Saturday 16 February 2013

What Exactly Does the SDL Think It's Defending in Berwick?

I've just got back from a satisfying couple of hours spent joining in a demo in the centre of Berwick to protest against a march by the Scottish Defence League. This is the Scottish version of the English Defence League, a far right group which is making some headway in the present difficult times by blaming all our economic hardships on immigrants. The SDL's own advance publicity for the march described it as being staged by 'the Scottish Defence League (Borders branch)'. It turns out that I'm not the only person who's never heard of a Borders branch. Those protesters better informed than myself said that the Edinburgh members of the SDL have started to stage events in the Borders because Edinburgh is getting sick of them and they feel they will have more success out in the sticks. A number of Berwickers reacted with impressive speed to organise a counter demonstration which would prove them wrong, and about a hundred others turned out on the day. Although some protesters had come from Edinburgh or Newcastle the great majority were locals, and a surprising number of them were already known to me from other events more typical of the life of a middle-aged middle-class woman in a small town. The SDL lot, by contrast, had all come down together on the train from Edinburgh. Apparently members of the railway workers' union had refused to serve them in the buffet, which prompted a gleeful chorus of 'and they couldn't get a bevvy on the train' by some of our group.

Anyone who's been following this blog will have realised by now that since Berwick is not actually in Scotland, it is not immediately obvious why the Scottish Defence League would want to defend it, or from whom. Furthermore, since the recently released figures from the last census show that the Berwick area is 97% White and 73% Christian (and most of the other 27% denied any religious affiliation), this is not an area that spontaneously feels it is being over-run by ethnic and religious minorities. The SDL and EDL may find it necessary to undertake a long programme of re-education before they can convince Borderers that immigration is the reason why this is one of the poorest areas of Britain.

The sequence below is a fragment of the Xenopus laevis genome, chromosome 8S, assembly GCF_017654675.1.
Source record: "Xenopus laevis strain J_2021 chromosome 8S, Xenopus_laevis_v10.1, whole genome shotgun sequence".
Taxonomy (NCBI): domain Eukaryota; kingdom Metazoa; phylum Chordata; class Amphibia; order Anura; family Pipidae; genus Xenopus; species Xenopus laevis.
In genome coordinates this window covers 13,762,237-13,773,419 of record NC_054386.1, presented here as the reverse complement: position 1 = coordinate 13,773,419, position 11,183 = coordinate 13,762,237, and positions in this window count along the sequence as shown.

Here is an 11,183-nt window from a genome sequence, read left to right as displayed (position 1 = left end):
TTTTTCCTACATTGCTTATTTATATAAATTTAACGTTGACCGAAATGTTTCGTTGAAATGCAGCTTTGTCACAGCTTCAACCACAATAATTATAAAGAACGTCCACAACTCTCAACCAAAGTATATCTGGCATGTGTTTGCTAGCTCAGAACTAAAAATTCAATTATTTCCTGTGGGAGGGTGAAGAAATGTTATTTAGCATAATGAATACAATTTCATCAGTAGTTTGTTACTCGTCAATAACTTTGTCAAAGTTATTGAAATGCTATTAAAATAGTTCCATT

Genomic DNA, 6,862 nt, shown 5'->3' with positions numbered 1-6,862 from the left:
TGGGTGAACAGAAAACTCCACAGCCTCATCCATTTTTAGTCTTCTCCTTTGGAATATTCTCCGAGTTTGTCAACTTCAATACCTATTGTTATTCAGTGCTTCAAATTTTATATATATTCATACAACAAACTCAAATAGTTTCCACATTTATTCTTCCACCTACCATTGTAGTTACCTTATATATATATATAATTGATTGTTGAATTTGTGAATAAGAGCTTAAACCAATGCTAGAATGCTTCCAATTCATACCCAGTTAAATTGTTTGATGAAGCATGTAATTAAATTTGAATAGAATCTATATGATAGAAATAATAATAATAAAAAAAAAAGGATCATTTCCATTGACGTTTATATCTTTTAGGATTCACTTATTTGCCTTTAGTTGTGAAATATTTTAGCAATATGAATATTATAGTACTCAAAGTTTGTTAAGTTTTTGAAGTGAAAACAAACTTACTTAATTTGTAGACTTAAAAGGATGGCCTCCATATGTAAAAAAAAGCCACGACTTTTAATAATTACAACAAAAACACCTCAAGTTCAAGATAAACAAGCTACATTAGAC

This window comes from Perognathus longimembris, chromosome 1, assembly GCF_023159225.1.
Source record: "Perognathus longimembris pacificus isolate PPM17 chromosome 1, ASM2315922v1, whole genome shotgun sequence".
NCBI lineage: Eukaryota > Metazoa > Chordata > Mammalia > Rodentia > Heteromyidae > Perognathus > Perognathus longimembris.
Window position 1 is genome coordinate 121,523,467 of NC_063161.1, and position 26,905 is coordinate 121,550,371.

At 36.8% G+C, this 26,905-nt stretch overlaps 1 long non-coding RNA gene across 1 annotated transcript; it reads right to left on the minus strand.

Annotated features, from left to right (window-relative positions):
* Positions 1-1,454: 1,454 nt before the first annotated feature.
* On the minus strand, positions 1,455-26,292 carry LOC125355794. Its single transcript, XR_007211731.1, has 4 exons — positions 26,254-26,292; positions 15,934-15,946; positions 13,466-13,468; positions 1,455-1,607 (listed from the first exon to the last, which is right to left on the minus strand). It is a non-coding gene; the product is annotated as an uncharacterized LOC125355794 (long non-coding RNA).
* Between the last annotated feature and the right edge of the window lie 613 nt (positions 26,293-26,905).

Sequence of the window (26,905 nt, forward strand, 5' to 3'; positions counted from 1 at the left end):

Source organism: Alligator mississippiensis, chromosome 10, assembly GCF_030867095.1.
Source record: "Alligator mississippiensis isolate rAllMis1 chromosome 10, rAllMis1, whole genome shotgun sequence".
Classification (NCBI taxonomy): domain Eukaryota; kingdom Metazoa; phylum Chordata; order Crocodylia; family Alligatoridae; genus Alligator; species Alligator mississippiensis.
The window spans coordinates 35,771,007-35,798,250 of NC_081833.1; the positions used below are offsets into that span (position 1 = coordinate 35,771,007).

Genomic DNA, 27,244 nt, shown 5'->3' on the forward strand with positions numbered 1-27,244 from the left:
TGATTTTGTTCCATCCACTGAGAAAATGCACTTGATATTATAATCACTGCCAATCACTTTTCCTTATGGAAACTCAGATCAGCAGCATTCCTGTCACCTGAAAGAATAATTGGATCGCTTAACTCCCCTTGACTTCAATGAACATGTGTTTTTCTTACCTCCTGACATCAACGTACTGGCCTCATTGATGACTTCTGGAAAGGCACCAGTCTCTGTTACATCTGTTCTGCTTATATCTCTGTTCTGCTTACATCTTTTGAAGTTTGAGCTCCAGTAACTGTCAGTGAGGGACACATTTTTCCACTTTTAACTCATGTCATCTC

I don't usually post blurry photos on here, but participating in a march and taking decent photos of it are not easy to combine. This photo was taken while marching along at a brisk pace and holding a placard in one hand, so it's not that bad considering.

I would have liked to ask the SDL marchers whether the reclamation of Berwick for Scotland is one of their official policies, but none of us were allowed to get anywhere near them. The SDL and Berwick Unite Against Fascism were kept several hundred yards apart by the police and could only shout insults at each other across the barricades, in what has become a well worn ritual. The police have now got controlling these rival marches down to a fine art and a large number of extra personnel plus several horses had been brought into Berwick for the day. A helicopter seen circling overhead was assumed to be part of the police operation until the local paper revealed that it was carrying an entirely unrelated film crew.

I was captivated by this fantastic picture on the banner of the Berwick TUC. One of the women carrying it told me that the drawing was commissioned from Cara Lockhart Smith, a noted illustrator of children's books who lives in the Borders. It shows the bear who is the symbol of Berwick breaking his chains, in an image which evokes not just the chained bears used to entertain the public in the past but the Communist Manifesto's reference to the workers of the world having 'nothing to lose but their chains'.  It is so good to see the world reminded that rural areas are anything but idyllic for the workers.

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